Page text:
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Johann Franz Encke

Johann Franz EnckeBorn: 23-Sep-1791
Birthplace: Hamburg, Germany
Died: 26-Aug-1865
Location of death: Spandau, Germany
Cause of death: unspecified

Gender: Male
Race or Ethnicity: White
Occupation: Astronomer

Nationality: Germany
Executive summary: Investigated comets and asteroids

Military service: Hanseatic Legion (1813-14); Prussian Army (1815)

German astronomer, born at Hamburg on the 23rd of September 1791. Matriculating at the University of Göttingen in 1811, he began by devoting himself to astronomy under Carl Friedrich Gauss; but he enlisted in the Hanseatic Legion for the campaign of 1813-14, and became lieutenant of artillery in the Prussian service in 1815. Having returned to Göttingen in 1816, he was at once appointed by Benhardt von Lindenau his assistant in the observatory of Seeberg near Gotha. There he completed his investigation of the comet of 1680, for which the Cotta prize was awarded to him in 1817; he correctly assigned a period of 71 years to the comet of 1812; and discovered the swift circulation of the remarkable comet which bears his name. Eight masterly treatises on its movements were published by him in the Berlin Abhandlungen (1829-59). From a fresh discussion of the transits of Venus in 1761 and 1769 he deduced (1822-24) a solar parallax of 8'' 57, long accepted as authoritative. In 1822 he became director of the Seeberg observatory, and in 1825 was promoted to a corresponding position at Berlin, where a new observatory, built under his superintendence, was inaugurated in 1835. He directed the preparation of the star maps of the Berlin academy 1830-59, edited from 1830 and greatly improved the Astronomisches Jahrbuch, and issued four volumes of the Astronomische Beobachtungen of the Berlin observatory (1840-57). Much labor was bestowed by him upon facilitating the computation of the movements of the asteroids. With this end in view he expounded to the Berlin academy in 1849 a mode of determining an elliptic orbit from three observations, and communicated to that body in 1851 a new method of calculating planetary perturbations by means of rectangular coordinates (republished in W. Ostwalds Klassiker der exacten Wissenschaften, No. 141, 1903). Encke visited England in 1840. Incipient brain-disease compelled him to withdraw from official life in November 1863, and he died at Spandau on the 26th of August 1865. He contributed extensively to the periodical literature of astronomy, and was twice, in 1823 and 1830, the recipient of the Royal Astronomical Society's gold medal.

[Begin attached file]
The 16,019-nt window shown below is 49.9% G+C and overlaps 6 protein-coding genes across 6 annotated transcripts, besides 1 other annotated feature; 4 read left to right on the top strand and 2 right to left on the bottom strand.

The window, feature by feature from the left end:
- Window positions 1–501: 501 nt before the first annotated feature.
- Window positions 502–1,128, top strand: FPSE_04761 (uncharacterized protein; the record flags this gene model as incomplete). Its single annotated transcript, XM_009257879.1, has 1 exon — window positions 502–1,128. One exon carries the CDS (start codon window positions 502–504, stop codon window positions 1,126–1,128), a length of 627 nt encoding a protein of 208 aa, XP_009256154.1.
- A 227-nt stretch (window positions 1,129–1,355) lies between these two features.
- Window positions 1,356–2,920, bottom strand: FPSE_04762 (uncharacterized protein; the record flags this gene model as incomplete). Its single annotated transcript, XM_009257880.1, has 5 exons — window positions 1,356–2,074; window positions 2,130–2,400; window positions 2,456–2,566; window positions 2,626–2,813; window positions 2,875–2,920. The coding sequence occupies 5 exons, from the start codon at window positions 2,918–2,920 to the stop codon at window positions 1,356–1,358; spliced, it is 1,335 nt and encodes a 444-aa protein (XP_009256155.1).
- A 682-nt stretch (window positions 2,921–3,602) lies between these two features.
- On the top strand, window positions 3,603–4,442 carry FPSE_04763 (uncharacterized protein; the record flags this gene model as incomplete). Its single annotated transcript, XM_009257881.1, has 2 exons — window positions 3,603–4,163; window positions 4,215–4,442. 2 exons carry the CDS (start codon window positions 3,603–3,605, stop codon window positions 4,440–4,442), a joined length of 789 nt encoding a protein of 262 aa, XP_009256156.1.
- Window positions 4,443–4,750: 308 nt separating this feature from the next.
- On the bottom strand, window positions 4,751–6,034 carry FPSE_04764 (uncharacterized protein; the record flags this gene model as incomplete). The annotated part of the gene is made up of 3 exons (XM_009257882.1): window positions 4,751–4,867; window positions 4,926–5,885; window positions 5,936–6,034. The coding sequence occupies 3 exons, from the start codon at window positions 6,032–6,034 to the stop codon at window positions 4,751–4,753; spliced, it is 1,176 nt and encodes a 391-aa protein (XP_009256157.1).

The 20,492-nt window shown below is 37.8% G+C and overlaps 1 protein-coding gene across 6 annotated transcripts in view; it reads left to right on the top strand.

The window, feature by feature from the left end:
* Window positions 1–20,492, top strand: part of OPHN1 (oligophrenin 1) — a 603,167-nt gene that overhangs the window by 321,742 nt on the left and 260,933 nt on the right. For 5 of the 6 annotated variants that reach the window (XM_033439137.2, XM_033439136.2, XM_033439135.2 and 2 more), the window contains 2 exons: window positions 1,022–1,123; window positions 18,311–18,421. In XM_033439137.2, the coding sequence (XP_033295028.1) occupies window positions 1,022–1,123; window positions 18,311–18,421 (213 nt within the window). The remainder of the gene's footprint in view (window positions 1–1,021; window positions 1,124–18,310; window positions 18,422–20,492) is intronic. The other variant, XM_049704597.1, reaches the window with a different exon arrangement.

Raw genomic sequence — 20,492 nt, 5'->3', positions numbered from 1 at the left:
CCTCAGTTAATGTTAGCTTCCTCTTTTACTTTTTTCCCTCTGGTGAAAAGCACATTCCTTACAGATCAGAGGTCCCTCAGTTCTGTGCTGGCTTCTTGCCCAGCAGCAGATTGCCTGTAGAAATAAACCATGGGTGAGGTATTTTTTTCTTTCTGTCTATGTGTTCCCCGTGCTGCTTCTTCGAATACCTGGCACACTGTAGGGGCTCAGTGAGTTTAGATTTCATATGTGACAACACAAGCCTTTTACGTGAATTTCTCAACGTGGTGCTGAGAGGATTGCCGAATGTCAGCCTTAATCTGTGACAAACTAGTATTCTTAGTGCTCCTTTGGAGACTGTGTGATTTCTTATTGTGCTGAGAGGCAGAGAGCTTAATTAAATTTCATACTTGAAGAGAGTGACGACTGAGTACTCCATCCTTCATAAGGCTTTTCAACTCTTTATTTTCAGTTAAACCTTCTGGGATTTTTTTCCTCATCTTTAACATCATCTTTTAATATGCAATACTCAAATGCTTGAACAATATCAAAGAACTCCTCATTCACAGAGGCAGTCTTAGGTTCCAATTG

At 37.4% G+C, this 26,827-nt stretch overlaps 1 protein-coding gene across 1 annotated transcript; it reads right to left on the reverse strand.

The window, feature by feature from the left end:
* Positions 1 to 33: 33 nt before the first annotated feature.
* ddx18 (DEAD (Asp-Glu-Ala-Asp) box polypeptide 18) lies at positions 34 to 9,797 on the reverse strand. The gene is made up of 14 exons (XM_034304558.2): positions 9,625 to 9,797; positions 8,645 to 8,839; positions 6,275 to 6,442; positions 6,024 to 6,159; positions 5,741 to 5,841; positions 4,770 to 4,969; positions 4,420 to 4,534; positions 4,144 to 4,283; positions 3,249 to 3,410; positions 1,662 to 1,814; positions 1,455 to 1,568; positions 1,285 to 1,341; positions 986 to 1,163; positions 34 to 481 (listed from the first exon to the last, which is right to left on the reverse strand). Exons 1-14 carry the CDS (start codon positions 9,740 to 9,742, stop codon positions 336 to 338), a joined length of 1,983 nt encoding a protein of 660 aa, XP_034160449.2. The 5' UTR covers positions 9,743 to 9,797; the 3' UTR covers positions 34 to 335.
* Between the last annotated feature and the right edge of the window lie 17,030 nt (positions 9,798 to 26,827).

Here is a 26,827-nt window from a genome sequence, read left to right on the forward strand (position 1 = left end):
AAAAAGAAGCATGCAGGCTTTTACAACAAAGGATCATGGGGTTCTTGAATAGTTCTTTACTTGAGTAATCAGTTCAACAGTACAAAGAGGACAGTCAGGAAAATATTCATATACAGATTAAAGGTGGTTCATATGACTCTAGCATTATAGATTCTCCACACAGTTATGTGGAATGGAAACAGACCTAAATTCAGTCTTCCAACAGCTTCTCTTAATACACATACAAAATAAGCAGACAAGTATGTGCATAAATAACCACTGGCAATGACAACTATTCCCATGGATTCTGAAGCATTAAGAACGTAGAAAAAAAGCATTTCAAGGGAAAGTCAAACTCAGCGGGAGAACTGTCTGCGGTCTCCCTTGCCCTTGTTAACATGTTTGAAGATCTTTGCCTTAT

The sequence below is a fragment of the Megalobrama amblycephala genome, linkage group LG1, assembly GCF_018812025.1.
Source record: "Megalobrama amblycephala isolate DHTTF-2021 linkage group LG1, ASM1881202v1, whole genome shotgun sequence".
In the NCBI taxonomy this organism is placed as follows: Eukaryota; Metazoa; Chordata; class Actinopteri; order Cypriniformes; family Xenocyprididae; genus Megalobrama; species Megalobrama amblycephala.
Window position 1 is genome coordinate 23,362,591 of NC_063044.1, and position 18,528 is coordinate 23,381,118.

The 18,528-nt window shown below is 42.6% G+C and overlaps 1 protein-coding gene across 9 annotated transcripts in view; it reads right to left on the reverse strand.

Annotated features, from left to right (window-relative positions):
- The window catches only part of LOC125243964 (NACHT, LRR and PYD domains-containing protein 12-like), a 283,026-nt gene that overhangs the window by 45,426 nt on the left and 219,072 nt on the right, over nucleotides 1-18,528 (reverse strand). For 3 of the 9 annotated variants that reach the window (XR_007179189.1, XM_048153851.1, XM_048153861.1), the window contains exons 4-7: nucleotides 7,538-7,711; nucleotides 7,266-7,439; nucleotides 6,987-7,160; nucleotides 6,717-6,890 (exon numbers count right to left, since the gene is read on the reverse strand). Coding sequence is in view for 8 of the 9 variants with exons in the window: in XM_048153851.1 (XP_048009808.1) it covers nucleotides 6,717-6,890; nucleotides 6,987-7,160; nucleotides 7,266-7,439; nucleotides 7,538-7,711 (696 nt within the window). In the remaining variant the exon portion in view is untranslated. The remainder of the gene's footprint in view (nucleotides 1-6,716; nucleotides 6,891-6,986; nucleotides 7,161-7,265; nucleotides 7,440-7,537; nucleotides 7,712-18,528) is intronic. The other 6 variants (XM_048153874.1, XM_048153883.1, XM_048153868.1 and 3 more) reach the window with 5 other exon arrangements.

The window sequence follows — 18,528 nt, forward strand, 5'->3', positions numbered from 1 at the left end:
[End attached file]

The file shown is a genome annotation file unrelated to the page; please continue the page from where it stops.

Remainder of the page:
University: University of Göttingen

    Royal Astronomical Society Gold Medal 1824 (with Charles Babbage)
    Royal Astronomical Society Gold Medal 1830 (with William Richardson)
    Asteroid Namesake 9134 Encke

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